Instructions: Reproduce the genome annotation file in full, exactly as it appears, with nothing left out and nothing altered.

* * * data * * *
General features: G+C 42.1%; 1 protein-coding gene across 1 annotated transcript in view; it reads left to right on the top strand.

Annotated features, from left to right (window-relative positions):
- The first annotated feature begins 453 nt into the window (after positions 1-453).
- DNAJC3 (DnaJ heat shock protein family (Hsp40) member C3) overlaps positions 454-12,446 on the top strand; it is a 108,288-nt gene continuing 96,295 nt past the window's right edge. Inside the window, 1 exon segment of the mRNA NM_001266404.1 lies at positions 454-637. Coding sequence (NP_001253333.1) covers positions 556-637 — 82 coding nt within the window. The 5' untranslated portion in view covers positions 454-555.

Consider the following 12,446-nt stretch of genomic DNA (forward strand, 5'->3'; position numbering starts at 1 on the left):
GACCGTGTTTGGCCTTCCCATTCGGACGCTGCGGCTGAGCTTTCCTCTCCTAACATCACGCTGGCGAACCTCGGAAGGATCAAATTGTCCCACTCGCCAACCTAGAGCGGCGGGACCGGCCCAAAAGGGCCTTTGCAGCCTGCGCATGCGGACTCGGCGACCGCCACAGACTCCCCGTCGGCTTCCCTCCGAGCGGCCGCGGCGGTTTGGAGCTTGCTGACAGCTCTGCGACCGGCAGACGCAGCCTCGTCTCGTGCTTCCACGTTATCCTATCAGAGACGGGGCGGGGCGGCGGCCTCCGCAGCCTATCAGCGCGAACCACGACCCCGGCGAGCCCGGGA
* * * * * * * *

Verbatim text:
General features: G+C 42.1%; 1 protein-coding gene across 1 annotated transcript in view; it reads left to right on the top strand.

Annotated features, from left to right (window-relative positions):
- The first annotated feature begins 453 nt into the window (after positions 1-453).
- DNAJC3 (DnaJ heat shock protein family (Hsp40) member C3) overlaps positions 454-12,446 on the top strand; it is a 108,288-nt gene continuing 96,295 nt past the window's right edge. Inside the window, 1 exon segment of the mRNA NM_001266404.1 lies at positions 454-637. Coding sequence (NP_001253333.1) covers positions 556-637 — 82 coding nt within the window. The 5' untranslated portion in view covers positions 454-555.

Consider the following 12,446-nt stretch of genomic DNA (forward strand, 5'->3'; position numbering starts at 1 on the left):
GACCGTGTTTGGCCTTCCCATTCGGACGCTGCGGCTGAGCTTTCCTCTCCTAACATCACGCTGGCGAACCTCGGAAGGATCAAATTGTCCCACTCGCCAACCTAGAGCGGCGGGACCGGCCCAAAAGGGCCTTTGCAGCCTGCGCATGCGGACTCGGCGACCGCCACAGACTCCCCGTCGGCTTCCCTCCGAGCGGCCGCGGCGGTTTGGAGCTTGCTGACAGCTCTGCGACCGGCAGACGCAGCCTCGTCTCGTGCTTCCACGTTATCCTATCAGAGACGGGGCGGGGCGGCGGCCTCCGCAGCCTATCAGCGCGAACCACGACCCCGGCGAGCCCGGGA